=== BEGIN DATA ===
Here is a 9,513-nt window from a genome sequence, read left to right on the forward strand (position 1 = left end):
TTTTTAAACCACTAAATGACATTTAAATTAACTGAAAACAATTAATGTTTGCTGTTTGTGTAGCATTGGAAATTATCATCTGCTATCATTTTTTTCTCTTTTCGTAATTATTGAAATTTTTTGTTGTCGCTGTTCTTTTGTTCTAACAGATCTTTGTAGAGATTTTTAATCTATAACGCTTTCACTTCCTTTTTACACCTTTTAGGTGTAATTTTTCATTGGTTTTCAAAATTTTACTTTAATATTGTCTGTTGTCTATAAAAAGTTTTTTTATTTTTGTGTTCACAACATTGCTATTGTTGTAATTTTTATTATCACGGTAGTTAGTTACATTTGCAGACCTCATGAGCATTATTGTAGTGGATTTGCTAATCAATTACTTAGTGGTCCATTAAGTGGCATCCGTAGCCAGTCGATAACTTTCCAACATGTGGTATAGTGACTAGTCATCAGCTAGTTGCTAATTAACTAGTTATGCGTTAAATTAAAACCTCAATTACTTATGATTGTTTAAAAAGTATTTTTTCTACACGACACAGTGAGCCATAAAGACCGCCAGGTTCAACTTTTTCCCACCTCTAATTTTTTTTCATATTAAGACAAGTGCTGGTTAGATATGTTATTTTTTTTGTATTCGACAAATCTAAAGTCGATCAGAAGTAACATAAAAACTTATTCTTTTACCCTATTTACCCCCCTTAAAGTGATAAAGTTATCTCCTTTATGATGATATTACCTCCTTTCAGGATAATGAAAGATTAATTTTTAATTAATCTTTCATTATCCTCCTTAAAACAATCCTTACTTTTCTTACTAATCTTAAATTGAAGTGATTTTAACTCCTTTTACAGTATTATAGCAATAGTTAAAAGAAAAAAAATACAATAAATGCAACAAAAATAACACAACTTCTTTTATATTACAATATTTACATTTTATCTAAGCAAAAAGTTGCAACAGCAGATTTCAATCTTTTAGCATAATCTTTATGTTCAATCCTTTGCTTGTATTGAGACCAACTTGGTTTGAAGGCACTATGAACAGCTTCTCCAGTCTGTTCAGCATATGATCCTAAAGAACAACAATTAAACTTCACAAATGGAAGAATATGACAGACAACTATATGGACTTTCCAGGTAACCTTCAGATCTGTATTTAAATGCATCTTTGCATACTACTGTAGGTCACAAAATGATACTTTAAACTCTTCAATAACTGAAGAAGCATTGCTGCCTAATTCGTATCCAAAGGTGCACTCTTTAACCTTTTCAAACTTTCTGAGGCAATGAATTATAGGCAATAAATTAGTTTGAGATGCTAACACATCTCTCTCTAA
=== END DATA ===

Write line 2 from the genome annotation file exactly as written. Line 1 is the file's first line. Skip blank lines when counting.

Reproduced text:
TTTTTAAACCACTAAATGACATTTAAATTAACTGAAAACAATTAATGTTTGCTGTTTGTGTAGCATTGGAAATTATCATCTGCTATCATTTTTTTCTCTTTTCGTAATTATTGAAATTTTTTGTTGTCGCTGTTCTTTTGTTCTAACAGATCTTTGTAGAGATTTTTAATCTATAACGCTTTCACTTCCTTTTTACACCTTTTAGGTGTAATTTTTCATTGGTTTTCAAAATTTTACTTTAATATTGTCTGTTGTCTATAAAAAGTTTTTTTATTTTTGTGTTCACAACATTGCTATTGTTGTAATTTTTATTATCACGGTAGTTAGTTACATTTGCAGACCTCATGAGCATTATTGTAGTGGATTTGCTAATCAATTACTTAGTGGTCCATTAAGTGGCATCCGTAGCCAGTCGATAACTTTCCAACATGTGGTATAGTGACTAGTCATCAGCTAGTTGCTAATTAACTAGTTATGCGTTAAATTAAAACCTCAATTACTTATGATTGTTTAAAAAGTATTTTTTCTACACGACACAGTGAGCCATAAAGACCGCCAGGTTCAACTTTTTCCCACCTCTAATTTTTTTTCATATTAAGACAAGTGCTGGTTAGATATGTTATTTTTTTTGTATTCGACAAATCTAAAGTCGATCAGAAGTAACATAAAAACTTATTCTTTTACCCTATTTACCCCCCTTAAAGTGATAAAGTTATCTCCTTTATGATGATATTACCTCCTTTCAGGATAATGAAAGATTAATTTTTAATTAATCTTTCATTATCCTCCTTAAAACAATCCTTACTTTTCTTACTAATCTTAAATTGAAGTGATTTTAACTCCTTTTACAGTATTATAGCAATAGTTAAAAGAAAAAAAATACAATAAATGCAACAAAAATAACACAACTTCTTTTATATTACAATATTTACATTTTATCTAAGCAAAAAGTTGCAACAGCAGATTTCAATCTTTTAGCATAATCTTTATGTTCAATCCTTTGCTTGTATTGAGACCAACTTGGTTTGAAGGCACTATGAACAGCTTCTCCAGTCTGTTCAGCATATGATCCTAAAGAACAACAATTAAACTTCACAAATGGAAGAATATGACAGACAACTATATGGACTTTCCAGGTAACCTTCAGATCTGTATTTAAATGCATCTTTGCATACTACTGTAGGTCACAAAATGATACTTTAAACTCTTCAATAACTGAAGAAGCATTGCTGCCTAATTCGTATCCAAAGGTGCACTCTTTAACCTTTTCAAACTTTCTGAGGCAATGAATTATAGGCAATAAATTAGTTTGAGATGCTAACACATCTCTCTCTAA